On 9th December 2021, French clubs welcomed their dancers for the last night before a temporary closure, “until early January”, announced Prime Minister Jean Castex. As the government has recently extended the closure by three weeks from 3rd January 2022, frustration is rising among the nightlife industry. However, the French newspaper Le Monde just unveiled a new scientific report that could challenge the risk of infection in clubs.
The government decision of closing clubs following the rise of Omicron cases in France was based on a scientific study (ComCor) conducted during the summer of 2021 by Institut Pasteur, Santé Publique, Caisse Nationale de l’Assurance-Maladie, Santé Publique France, and Ipsos institute. This study concluded that the reopening of clubs on 9th July 2021 had increased the risk of infection by a factor of 7.9 for those under 40-year-old and by a factor of 2.7 for those over 40. The fairness of this study is being discussed by its authors, as it was carried out between May and August 2021, at a time when the Delta variant appeared, and health and social measures were being put in place. The majority of establishments were also still closed, and the vaccination rate (particularly among young people) was very low. Moreover, the study is based on surveys carried out by people who were already infected.
Le Monde recently revealed a new scientific study showing different results: The ITOC (Indoor Clubbing Transmission of Covid-19) study. This one was conducted on 17th October 2021 at La Machine du Moulin Rouge, Paris, in the same way as test events. People knew they were attending a club night with a scientific purpose. Two groups of people, all vaccinated, were tested one week apart, one group having attended the club night in between, the other not.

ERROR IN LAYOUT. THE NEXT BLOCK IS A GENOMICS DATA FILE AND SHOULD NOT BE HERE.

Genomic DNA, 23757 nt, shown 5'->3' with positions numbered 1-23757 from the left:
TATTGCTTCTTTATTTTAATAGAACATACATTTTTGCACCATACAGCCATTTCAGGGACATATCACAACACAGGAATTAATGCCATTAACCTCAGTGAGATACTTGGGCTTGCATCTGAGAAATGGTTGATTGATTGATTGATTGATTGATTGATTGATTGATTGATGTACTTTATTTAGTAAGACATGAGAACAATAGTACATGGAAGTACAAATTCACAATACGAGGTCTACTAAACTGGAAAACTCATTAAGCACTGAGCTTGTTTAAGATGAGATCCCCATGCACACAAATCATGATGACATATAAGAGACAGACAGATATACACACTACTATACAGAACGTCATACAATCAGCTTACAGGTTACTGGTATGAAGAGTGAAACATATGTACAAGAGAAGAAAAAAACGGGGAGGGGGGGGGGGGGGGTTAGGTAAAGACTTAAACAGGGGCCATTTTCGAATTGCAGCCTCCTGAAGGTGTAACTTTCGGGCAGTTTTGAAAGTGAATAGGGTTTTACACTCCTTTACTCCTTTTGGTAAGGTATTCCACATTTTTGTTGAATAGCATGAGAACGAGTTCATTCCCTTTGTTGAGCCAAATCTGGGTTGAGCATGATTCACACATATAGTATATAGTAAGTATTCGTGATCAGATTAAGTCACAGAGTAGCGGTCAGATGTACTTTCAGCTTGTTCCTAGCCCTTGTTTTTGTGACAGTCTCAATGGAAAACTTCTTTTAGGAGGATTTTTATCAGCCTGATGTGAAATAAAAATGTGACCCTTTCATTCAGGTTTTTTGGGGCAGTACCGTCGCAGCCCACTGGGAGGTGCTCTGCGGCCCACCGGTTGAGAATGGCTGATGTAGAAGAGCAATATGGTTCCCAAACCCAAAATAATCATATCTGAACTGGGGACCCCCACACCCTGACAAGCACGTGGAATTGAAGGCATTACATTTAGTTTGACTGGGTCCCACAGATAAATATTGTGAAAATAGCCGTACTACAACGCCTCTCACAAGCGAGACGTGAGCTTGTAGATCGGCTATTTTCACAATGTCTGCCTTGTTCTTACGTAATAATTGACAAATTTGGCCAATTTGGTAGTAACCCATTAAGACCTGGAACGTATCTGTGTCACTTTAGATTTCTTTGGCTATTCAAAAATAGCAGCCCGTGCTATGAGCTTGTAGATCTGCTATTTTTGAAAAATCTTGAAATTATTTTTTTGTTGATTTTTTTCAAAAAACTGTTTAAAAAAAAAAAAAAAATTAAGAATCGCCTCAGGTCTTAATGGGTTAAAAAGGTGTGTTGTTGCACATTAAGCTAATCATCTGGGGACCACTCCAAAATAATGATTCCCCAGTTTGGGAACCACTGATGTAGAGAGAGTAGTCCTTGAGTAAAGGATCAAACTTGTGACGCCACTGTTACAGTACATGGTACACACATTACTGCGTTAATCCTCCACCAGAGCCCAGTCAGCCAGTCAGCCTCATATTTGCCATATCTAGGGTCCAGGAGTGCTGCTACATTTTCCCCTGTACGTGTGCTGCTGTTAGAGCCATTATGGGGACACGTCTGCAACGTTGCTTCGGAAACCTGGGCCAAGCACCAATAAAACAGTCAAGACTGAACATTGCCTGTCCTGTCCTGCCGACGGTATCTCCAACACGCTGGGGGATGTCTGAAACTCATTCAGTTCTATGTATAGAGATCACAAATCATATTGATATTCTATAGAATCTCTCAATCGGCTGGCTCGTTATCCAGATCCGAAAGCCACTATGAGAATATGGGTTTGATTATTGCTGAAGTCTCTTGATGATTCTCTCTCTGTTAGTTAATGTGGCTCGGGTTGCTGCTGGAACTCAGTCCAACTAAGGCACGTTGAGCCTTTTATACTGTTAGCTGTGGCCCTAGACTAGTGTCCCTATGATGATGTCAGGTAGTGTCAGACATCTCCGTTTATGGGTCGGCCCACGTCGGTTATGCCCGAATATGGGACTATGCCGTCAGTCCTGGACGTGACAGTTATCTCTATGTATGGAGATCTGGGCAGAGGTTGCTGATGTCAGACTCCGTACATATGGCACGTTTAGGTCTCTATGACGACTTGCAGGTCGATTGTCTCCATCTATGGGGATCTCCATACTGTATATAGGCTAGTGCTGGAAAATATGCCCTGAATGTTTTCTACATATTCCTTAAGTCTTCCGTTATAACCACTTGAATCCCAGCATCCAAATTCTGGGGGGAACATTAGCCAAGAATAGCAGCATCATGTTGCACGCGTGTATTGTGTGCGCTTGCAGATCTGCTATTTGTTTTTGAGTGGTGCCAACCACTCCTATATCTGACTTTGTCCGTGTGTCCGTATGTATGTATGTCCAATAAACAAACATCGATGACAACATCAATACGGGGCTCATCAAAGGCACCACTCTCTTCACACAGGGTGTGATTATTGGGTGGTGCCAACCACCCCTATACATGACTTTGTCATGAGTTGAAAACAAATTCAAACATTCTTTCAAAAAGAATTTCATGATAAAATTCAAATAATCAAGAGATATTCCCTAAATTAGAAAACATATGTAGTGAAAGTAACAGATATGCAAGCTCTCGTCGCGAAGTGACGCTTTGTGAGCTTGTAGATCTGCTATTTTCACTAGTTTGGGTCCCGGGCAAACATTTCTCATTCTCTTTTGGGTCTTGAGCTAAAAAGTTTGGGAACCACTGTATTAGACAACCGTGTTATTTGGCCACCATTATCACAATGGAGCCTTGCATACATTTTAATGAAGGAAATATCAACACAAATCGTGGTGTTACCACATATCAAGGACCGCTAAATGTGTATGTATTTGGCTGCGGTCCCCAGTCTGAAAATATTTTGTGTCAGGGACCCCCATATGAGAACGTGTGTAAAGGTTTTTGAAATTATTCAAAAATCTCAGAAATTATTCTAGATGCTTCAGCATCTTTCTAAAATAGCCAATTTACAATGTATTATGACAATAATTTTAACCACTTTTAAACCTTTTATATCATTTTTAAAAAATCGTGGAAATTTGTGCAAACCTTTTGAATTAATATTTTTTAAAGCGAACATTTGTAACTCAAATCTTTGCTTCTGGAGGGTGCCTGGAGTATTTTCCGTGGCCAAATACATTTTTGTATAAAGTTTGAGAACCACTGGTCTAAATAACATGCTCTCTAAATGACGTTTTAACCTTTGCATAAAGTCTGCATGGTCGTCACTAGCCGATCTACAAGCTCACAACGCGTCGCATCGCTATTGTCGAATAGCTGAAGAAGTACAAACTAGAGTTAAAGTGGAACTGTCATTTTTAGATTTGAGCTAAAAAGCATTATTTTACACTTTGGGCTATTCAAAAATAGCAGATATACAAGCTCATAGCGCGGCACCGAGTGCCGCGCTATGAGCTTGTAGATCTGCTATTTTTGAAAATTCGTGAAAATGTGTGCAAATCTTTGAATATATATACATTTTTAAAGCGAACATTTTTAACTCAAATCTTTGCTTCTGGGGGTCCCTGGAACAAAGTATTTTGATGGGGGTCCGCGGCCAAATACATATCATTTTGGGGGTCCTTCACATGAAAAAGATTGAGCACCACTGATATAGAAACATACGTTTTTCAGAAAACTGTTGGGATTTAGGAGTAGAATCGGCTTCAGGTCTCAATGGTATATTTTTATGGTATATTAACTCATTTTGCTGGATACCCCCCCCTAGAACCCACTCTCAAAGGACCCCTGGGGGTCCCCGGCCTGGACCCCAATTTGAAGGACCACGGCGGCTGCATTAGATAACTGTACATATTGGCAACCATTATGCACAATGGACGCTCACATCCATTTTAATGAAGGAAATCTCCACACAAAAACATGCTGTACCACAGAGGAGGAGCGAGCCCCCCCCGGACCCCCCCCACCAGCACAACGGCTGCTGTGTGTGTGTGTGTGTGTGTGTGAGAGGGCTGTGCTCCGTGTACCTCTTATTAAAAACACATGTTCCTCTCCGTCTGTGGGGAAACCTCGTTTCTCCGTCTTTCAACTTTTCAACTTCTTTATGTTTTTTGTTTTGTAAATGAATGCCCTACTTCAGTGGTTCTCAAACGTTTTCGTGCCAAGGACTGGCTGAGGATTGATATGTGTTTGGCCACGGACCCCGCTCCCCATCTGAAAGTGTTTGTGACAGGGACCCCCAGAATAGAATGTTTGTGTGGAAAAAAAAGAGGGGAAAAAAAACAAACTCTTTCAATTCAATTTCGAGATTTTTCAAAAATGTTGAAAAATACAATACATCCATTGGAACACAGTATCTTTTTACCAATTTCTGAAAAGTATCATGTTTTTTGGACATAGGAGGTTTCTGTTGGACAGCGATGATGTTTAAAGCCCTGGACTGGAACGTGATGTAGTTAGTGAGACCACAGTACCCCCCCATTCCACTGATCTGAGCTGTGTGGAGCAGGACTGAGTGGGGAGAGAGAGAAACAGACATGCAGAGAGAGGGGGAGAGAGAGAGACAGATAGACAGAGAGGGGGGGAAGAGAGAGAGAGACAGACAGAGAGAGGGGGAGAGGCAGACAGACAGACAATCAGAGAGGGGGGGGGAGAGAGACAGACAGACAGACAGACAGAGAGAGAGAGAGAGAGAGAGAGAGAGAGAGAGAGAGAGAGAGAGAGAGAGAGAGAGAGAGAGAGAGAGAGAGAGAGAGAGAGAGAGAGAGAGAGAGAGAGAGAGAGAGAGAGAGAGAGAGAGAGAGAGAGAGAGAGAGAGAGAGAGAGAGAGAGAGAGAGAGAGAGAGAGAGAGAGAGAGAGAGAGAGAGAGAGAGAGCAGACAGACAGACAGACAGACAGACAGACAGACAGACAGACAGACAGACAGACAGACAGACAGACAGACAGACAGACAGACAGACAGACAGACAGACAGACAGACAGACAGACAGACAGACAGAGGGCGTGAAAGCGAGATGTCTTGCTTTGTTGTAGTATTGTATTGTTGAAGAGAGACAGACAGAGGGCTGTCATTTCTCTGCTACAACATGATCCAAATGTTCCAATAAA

The initial findings revealed by the newspaper show that there was neither a cluster, nor any evidence of over-contamination of participants during this test event. “The first results on Covid transmission collected at the time of the study were rather reassuring,” said Jérémy Zeggagh to Le Monde, a doctor in the infectious diseases department at Saint-Louis Hospital. He added that “we cannot conclude that the results would be the same with a higher incidence rate,” as this is the case at the end of the year.
A rising frustration among the nightlife industry:
As concerts were still happening, and bars and restaurants remained open with a ‘no dancing’ policy, clubs were the only public place that had to close due to the rise of Coronavirus cases in France at the end of 2021. The Prime Minister justified this decision saying that “the virus circulates a lot among young people, even those who have been vaccinated, because it is extremely difficult to wear a mask in these institutions.” A decision that has been much criticised by people of the nightlife industry feeling they were victims of ingrained attitudes and prejudices.
In a press release, the National Union of Clubs and Entertainment Venues says they’ve been rejecting their request to cancel the closure of clubs. “We had in mind the defence of the fundamental freedom of trade, non-discrimination and equal treatment,” they add. “The French Conseil d’Etat did not answer precisely to the debates on these points and privileged the sanitary approach be refusing – and this is serious to our eyes – to speak on the coherence (non-existent!) Of the whole system as the opening of the concert halls.”
Club Culture, a collective that brings together 38 clubs across France wanting to legitimise their cultural status and value, are denouncing “the incoherence of the closure of cultural clubs and discotheques: the only artistic venues sacrificed to satisfy public opinion in the face of the fifth wave of the COVID-19.” They also highlight that since the Prime Minister’s announcements, Club Culture have had to cancel their commitments to more than a thousand national and international artists for the month of December, already causing a €12-15 million loss in turnover. “It is now generally accepted that the closure of discotheques and clubs did not prevent the spread and impact of COVID 19 in France and Europe,” they said on a social media post. “We do not understand the isolated health responsibility that is imposed on us, when we know for sure that the party will be sent back to the private space.”
Since the reopening on 9th July 2021, French clubs have been able to open to full capacity in less than a month. As they were being shut down for a few weeks at first, in March 2020, they ended up being closed for 16 months. A year into the pandemic, more than 400 clubs had closed.
Sources: Le Monde,